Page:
With the various codes and standards governing casing spacers becoming well known and regularly referenced in many project design documentation it becomes important for contractors to ensure these codes and standards are adhered too.

The Water Services Association of Australia (WSAA) code (WSA PS-324) Casing Spacers and Melbourne Retail Water Association’s (MRWA) standards (MRWA-W-210, MRWA-S-208 and MRWA-W-213) along with South East Queensland (SEQ) Water Service Providers Standards (SEQ-SEW-1401, SEQ-SEW-1402, and SEQ-SEW-1403) are examples of specific standards relevant to casing spacers.

Pipe LocatorsThe Challenges of Alternative Names : Pipe Locators / Pipe Locator, Slippers, Spiders

Another difficulty is that Spacers are sometimes referred to by different names and can be referenced in documentation as Pipe Locators / Pipe Locator, Slippers, Spiders and other descriptions – however irrespective of the reference used the standards and codes still apply.

Apart from complying with the WSAA code, choosing a well-designed spacer system for pipeline installations is an important element in maintaining the integrity of the pipe, as well as reducing delays, costs and reputational damage.

According to Jason Linaker at Kwik-ZIP, alternatives such as home-made spacers fail to abide by the code and they can simply be too risky.

“If the pipe annulus is to be grouted, hand-made spacers can inhibit grout path flow. They are unsuitable for gravity sewers and fly in the face of any design which specifies proper spacers.

“Make-shift wooden spacers may rot over time and leave behind a void in the grout seal.

“Wood also has a very high coefficient of friction, resulting in much higher running forces on long installations, and excessive abrasive wear to the runners, potentially resulting in complete failure of the spacer” said Mr Linaker.

Other challenges when attempting to comply with spacing codes:

  • Strength: First and foremost, contractors find it difficult to find a spacer strong enough for their particular installation that doesn’t have to be specifically designed and custom-made.
  • AS/NZS 4020:2005: Another test for suitability in the case of water main use, is how the spacer material reacts when coming into contact with potable water, and what harmful contaminants may be released into the water. As such, if a spacer is to be used in-line on a potable water service, it should be certified as compliant with AS 4020.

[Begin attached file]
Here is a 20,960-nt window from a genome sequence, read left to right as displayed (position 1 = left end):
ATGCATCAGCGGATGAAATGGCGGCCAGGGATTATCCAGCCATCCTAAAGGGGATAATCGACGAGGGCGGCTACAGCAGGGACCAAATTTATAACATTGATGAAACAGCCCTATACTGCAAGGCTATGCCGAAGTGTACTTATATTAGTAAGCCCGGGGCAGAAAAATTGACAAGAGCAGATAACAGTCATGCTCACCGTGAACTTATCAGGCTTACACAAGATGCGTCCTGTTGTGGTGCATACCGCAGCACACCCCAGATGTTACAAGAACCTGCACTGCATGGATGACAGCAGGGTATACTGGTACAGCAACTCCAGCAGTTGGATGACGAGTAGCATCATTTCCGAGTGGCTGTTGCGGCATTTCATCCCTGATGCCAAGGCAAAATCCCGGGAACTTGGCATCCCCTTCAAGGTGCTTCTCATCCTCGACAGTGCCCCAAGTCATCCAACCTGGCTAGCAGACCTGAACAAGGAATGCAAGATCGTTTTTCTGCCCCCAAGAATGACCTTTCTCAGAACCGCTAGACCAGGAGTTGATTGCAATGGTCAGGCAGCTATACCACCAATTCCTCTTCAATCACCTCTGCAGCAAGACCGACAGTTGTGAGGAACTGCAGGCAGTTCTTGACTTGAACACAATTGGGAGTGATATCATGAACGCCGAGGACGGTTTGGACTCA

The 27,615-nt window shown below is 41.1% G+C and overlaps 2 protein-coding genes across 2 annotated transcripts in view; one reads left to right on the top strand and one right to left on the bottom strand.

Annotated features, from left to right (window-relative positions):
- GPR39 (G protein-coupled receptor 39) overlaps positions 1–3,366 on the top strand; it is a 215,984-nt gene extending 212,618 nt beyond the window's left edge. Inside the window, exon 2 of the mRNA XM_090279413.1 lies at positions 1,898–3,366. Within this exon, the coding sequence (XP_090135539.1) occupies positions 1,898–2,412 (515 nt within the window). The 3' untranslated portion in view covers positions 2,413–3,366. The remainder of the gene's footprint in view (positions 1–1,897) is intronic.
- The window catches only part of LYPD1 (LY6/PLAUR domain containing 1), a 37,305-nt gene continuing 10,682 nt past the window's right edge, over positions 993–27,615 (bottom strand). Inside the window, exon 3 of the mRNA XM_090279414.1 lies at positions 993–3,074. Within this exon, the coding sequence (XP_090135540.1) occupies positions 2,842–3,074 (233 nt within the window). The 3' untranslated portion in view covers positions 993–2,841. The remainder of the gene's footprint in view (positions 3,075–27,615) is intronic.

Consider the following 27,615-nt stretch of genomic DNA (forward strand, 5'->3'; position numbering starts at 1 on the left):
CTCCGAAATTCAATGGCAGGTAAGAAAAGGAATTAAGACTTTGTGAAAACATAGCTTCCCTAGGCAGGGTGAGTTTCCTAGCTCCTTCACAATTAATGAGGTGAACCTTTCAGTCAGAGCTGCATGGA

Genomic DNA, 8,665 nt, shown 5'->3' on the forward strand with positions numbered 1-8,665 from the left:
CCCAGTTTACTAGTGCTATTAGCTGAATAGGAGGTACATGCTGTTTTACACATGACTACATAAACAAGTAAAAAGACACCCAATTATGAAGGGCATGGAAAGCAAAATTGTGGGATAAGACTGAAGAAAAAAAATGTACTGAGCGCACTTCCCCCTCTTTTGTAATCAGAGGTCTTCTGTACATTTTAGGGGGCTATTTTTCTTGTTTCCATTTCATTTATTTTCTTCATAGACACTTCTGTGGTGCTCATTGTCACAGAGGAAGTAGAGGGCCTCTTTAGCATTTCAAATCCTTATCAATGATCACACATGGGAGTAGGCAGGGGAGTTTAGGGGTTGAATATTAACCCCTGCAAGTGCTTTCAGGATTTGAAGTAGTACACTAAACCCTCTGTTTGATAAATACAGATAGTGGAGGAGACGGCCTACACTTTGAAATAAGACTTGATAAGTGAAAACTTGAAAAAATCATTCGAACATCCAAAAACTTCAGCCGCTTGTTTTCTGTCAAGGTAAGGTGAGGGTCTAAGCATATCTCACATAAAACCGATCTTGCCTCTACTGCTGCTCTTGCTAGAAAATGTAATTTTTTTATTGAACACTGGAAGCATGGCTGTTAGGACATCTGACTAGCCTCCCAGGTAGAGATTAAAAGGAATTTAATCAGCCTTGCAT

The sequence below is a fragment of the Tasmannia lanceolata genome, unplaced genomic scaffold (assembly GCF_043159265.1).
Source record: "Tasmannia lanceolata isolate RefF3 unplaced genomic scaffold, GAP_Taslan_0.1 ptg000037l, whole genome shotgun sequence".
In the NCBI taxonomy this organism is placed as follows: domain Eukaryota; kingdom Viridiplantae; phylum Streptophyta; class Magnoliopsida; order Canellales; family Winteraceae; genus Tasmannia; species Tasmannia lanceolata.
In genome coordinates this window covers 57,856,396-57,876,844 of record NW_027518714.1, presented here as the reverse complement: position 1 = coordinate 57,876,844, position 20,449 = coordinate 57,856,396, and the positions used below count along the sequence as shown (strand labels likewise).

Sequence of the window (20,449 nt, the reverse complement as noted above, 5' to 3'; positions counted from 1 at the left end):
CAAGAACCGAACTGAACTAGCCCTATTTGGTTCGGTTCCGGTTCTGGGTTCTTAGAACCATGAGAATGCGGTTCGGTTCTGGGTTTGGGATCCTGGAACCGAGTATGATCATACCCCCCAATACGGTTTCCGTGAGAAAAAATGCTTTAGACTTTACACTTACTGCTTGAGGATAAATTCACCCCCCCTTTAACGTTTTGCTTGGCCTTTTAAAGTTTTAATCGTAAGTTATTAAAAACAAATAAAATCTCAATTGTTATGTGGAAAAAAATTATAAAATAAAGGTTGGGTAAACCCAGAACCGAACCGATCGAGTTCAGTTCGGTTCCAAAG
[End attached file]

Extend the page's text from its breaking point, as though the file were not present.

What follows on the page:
• Corrosion: Corrosion is the next problem, and finding a spacer that has no corrosive parts is a challenge. Fabricated metallic spacers are subject to corrosion and can impart corrosive damage to the pipeline. In some cases metallic spacers can damage the pipe, particularly if the carrier pipe is a non metallic composite pipe such as fiberglass or PVC.
  • Diameter : Finding an ‘off the shelf’ solution that suits the right ID/OD combination is also a challenge, especially if the pipe diameter changes at different points.

How Kwik-ZIP can help

According to Mr. Linaker, kwik-ZIP spacers help contractors comply with the relevant standards and provide a hassle-free and beneficial alternative to home-made spacers.

“In gravity sewer installations, kwik-ZIP spacers keep the pipe on grade with a predictable response to grout flotation forces.

“Kwik-ZIP’s runners provide robust support so contractors can have confidence in the fact that there will be no pooling of effluent once the sewer becomes active.

“If grade correction is necessary, kwik-ZIP spacers can be installed with varying runner heights within discrete spacers to re-align the carrier pipe.

“In other types of infrastructure, the spacers help contractors comply with the design specifications in a simple, versatile and cost-effective way as they don’t have to custom-make a specific spacer or have a workshop manufacture steel spacers.

Mr Linaker said that because kwik-ZIP systems are made from a high grade thermoplastic and therefore corrosive-free, they are resistant to installations involving water, including seawater.